Alternatively, WinDbg can be started without being attached to anything. You can later attach to an application using the File menu of the WinDbg user interface. From the File menu, select the Attach to a Process command. Choose the debuggee from the list of available processes. The Open Executable command on the same menu starts an application and immediately attaches the debugger. This is convenient if the application is not already running.

When using WinDbg, some essential commands are helpful. Most of the WinDbg commands are case insensitive, but there are exceptions. Table 13-2 lists the basic commands.

Table 13-2: Basic WinDbg Commands




This command resumes execution of the debugged application.


This keystroke interrupts the running application.


This command quits the debugger.


This command displays help documentation.

Now that the basic commands have been presented, we can discuss the more interesting commands.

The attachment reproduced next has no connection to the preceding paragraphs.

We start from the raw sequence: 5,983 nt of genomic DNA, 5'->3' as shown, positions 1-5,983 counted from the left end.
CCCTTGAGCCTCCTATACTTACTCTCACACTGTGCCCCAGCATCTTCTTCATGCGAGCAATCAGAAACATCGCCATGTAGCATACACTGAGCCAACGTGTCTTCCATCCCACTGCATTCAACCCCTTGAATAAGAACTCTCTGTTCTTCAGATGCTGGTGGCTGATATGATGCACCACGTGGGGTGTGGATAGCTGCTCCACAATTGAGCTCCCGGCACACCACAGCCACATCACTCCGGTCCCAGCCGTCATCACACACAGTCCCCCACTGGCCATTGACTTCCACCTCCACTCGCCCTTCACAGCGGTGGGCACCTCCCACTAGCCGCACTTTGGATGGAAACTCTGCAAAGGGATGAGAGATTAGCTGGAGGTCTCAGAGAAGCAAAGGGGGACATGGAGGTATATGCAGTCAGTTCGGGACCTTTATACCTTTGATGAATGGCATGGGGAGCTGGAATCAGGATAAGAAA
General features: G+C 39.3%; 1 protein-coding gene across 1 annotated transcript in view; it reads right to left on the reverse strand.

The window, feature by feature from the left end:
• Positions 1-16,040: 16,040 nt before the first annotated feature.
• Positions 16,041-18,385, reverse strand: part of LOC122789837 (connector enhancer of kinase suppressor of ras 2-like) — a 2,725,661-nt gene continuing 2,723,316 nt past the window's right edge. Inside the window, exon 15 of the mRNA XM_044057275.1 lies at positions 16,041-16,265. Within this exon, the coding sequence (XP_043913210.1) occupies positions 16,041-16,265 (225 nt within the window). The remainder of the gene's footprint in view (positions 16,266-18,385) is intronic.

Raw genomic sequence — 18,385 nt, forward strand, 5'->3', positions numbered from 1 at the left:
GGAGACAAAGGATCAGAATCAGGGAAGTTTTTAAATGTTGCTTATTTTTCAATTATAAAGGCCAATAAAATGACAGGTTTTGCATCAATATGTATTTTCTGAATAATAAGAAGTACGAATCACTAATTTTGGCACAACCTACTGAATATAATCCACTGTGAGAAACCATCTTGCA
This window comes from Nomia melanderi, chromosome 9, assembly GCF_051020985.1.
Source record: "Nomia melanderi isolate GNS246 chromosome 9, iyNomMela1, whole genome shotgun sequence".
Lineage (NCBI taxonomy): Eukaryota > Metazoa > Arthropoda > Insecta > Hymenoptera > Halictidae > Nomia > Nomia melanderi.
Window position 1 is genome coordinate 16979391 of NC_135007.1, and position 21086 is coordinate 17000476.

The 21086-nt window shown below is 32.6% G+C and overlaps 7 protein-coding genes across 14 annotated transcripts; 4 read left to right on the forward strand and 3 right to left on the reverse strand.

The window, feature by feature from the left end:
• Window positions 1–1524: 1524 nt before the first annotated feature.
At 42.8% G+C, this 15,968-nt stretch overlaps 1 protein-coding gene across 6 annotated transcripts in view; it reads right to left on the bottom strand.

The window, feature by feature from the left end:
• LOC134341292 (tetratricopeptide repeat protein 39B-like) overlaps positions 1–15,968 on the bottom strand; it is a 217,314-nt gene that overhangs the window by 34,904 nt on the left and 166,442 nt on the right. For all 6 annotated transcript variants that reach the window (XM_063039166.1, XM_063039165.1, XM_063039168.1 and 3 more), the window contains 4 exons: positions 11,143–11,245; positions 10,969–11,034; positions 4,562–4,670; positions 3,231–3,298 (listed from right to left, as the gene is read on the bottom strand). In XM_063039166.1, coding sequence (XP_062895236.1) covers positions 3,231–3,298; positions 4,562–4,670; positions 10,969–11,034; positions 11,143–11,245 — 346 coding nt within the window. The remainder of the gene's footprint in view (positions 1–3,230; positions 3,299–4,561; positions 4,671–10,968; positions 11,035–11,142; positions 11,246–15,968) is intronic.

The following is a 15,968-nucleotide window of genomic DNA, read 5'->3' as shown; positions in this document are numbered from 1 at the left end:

Displaying the active threads and changing thread context are frequent requests for any debugger. In WinDbg, the tilde (~) command is for thread manipulation.

  • The ~ command without parameters lists the threads. Thread identifier, status, and address of the thread environment block include some of the information reported. If the thread context is elsewhere, the current thread is highlighted with the pound (#) prefix.

  • The ~n command displays information on the specified thread, where n is the thread number. Thread priority, status, priority class, and other thread-relevant information is presented.

  • The ~ns command changes the thread context to the thread that is indicated. The WinDbg prompt is updated to reflect the new thread context. When the context is changed, the context record of the new thread is displayed, which includes the register values.

The following demonstration lists the threads, displays information pertaining to Thread 2, and then selects Thread 3 as the current thread:

0:001> ~
   0  Id: a1c.9c0 Suspend: 1 Teb: 7ffde000 Unfrozen
. 1  Id: a1c.804 Suspend: 1 Teb: 7ffdd000 Unfrozen
   2  Id: a1c.ea0 Suspend: 1 Teb: 7ffdc000 Unfrozen
   3  Id: a1c.de0 Suspend: 1 Teb: 7ffdb000 Unfrozen
#  4  Id: a1c.c04 Suspend: 1 Teb: 7ffda000 Unfrozen
0:001> ~2
   2  Id: a1c.ea0 Suspend: 1 Teb: 7ffdc000 Unfrozen
      Start: mscorwks!Thread::intermediateThreadProc (79ee80cf)
      Priority: 2  Priority class: 32